Two Thousand Walls (a song for jayyous)

By Peter Snowdon

Brussels, Belgium


Night. A terrace on a hillside. Children's voices.
A poem. A song.
A fragment of time, a moment out of time.
Ghostly figures, as if struggling to exist, even here, in their own land.

Experimental documentary, filmed in Jayyous village, West Bank, shortly after the construction of the Separation Wall sealed a new period in the dispossession of the villagers.

Jayyous village has been featured heavily in media reports on the impact of the Wall on Palestinian communities. But Jayyous was originally two villages – one of which lay on the coast near what is now the Israeli town of Netanya. Before 1948, the villagers were shepherds, and would move their flocks between the coastal plain and the hills where they still live today, according to the season of the year.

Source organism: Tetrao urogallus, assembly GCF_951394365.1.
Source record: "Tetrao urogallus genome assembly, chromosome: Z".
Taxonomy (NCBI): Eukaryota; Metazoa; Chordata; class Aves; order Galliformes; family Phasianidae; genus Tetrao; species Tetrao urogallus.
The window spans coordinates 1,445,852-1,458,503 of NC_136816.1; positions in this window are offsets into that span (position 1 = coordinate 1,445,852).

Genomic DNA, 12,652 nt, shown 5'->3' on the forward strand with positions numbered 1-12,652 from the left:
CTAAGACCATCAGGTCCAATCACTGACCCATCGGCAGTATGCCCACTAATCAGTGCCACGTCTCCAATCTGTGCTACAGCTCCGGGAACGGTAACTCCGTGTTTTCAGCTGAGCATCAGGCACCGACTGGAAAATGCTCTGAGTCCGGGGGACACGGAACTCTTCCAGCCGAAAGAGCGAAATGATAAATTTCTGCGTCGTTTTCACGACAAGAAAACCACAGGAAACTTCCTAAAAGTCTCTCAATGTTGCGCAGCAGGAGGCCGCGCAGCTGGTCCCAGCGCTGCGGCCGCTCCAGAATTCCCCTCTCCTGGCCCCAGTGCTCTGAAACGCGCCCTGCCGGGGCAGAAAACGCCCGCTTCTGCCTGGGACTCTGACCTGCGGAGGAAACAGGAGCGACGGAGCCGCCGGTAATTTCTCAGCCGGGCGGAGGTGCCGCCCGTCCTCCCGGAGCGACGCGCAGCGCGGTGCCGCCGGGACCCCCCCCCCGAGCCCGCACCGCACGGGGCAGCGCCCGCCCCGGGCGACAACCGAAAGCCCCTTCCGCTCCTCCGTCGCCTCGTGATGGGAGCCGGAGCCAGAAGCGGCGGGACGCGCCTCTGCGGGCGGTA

This film seeks to tap into the deep wellspring of attachment to their land which has been born out of this history of internal exile and separation. It uses hypnotic, dream-like images of my friend Abdul-Latif's children and lets them reverberate against the intense nostalgia and passionate resistance expressed in the songs they recited for us.

[NB The songs are translated into English in voiceover. Other Arabic dialogue is just small talk, and has been deliberately left untranslated, to help non-Arabic-speaking viewers focus on the atmosphere of the scene, rather than being constantly on the look-out for significance.]

ABOUT THE ARTIST: Peter Snowdon was born in Northumberland, England, in 1964. He has lived and worked in France, Egypt, India and Belgium. He began making films in 2000.

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